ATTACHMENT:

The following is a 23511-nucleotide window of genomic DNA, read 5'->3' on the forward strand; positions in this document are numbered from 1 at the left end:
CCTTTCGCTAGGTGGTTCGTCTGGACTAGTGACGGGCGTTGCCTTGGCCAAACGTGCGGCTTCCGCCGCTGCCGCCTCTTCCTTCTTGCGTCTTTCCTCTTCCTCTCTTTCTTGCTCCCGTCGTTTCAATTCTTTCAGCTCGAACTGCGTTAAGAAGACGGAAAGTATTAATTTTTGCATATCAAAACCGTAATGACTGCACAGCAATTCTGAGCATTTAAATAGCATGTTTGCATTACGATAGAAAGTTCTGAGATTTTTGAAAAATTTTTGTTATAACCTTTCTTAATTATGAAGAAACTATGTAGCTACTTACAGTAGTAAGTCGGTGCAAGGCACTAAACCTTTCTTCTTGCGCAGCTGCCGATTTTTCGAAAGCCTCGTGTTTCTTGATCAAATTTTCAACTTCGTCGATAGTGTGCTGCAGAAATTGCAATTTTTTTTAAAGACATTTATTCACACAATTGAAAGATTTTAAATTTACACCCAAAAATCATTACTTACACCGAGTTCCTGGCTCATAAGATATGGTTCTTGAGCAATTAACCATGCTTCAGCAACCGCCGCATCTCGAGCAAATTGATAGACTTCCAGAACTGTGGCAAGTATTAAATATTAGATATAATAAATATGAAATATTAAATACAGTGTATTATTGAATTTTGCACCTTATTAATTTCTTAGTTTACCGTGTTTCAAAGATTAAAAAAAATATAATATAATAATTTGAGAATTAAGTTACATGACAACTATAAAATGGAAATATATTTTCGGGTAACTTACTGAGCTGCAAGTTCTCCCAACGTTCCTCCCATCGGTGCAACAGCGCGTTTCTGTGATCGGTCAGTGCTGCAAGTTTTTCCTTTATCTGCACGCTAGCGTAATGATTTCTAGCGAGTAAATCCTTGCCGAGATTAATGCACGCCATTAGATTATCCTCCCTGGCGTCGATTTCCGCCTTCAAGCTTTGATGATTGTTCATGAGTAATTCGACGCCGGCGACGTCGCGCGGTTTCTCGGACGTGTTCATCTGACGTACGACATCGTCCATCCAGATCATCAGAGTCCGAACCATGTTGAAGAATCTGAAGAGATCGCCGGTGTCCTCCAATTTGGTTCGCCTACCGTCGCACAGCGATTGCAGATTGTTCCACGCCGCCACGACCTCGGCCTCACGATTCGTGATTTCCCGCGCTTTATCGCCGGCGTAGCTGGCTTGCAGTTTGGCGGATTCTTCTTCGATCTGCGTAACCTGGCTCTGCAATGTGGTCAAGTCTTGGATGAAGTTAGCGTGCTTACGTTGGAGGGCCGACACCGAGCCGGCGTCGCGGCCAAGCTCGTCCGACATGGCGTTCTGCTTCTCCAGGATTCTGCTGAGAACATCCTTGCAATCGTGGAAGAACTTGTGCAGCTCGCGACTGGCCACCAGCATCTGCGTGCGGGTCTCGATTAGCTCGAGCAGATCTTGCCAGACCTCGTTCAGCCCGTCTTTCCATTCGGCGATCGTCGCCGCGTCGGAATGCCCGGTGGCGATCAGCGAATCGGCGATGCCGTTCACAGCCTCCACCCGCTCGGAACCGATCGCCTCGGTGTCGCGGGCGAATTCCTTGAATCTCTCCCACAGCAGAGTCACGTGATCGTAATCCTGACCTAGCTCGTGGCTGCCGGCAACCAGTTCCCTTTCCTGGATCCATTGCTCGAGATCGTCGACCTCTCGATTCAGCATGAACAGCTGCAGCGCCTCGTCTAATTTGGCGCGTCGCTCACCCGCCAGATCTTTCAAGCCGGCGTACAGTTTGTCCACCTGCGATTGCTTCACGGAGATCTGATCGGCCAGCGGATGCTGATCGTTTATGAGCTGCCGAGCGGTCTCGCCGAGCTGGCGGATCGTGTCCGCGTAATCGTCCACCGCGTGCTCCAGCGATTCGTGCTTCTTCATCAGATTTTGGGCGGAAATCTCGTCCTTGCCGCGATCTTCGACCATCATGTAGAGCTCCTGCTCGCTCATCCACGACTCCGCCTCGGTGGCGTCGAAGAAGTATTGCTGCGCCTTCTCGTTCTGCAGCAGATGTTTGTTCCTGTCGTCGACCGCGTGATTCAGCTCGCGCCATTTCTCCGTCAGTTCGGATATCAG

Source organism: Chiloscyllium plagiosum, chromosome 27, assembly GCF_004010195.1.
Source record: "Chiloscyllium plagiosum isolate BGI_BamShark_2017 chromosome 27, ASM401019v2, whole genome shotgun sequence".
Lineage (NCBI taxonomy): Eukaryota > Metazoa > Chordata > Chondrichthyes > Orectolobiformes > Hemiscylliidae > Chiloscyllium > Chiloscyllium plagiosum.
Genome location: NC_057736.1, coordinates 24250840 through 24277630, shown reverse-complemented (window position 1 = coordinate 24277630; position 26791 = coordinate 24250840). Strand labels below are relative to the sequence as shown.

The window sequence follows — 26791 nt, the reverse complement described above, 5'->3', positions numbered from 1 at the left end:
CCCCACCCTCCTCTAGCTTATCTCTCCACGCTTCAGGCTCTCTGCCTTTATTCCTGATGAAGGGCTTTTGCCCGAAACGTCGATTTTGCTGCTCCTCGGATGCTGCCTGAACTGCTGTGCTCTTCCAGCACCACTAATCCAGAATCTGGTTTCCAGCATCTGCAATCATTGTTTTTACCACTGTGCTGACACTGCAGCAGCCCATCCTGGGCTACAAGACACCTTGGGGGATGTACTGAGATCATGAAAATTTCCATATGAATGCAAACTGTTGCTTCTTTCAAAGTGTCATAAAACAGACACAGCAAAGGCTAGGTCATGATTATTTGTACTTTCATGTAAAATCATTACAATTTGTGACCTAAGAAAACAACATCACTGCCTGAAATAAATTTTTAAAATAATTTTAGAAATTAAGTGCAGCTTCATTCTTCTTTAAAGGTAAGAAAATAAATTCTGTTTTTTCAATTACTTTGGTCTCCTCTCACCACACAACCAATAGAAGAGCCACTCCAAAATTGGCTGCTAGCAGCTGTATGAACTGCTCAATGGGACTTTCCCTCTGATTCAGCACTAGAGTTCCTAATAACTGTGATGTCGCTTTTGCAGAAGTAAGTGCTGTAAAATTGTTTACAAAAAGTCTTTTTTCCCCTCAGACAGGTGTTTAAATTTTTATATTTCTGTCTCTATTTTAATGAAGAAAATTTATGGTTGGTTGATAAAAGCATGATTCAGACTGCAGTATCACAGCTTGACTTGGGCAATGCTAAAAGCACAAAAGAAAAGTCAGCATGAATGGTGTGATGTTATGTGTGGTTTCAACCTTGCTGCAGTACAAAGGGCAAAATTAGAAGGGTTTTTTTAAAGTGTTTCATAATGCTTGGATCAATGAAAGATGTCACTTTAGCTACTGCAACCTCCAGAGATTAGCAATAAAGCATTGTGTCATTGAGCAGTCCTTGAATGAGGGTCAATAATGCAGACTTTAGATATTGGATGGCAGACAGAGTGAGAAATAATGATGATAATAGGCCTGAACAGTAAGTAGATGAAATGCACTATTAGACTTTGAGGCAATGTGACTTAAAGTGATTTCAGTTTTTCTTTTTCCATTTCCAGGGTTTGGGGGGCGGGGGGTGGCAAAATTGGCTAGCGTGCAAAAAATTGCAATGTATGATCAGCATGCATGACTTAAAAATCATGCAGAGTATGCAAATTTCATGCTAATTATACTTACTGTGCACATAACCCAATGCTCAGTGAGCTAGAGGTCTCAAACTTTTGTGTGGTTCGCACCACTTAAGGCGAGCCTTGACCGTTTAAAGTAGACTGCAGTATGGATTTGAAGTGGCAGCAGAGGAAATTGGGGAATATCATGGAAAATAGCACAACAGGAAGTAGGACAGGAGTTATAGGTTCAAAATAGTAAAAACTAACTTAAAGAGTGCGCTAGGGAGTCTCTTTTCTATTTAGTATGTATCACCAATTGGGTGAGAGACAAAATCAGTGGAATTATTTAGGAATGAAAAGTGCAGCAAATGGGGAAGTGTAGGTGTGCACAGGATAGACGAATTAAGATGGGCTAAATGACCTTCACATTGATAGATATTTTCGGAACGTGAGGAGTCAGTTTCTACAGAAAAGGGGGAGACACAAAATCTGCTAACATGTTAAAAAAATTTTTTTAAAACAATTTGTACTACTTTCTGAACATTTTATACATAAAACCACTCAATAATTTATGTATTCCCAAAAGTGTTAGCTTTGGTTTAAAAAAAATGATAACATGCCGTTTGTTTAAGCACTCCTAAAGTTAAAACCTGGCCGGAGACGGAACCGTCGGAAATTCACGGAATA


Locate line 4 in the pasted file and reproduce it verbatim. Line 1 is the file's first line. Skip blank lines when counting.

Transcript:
Source record: "Chiloscyllium plagiosum isolate BGI_BamShark_2017 chromosome 27, ASM401019v2, whole genome shotgun sequence".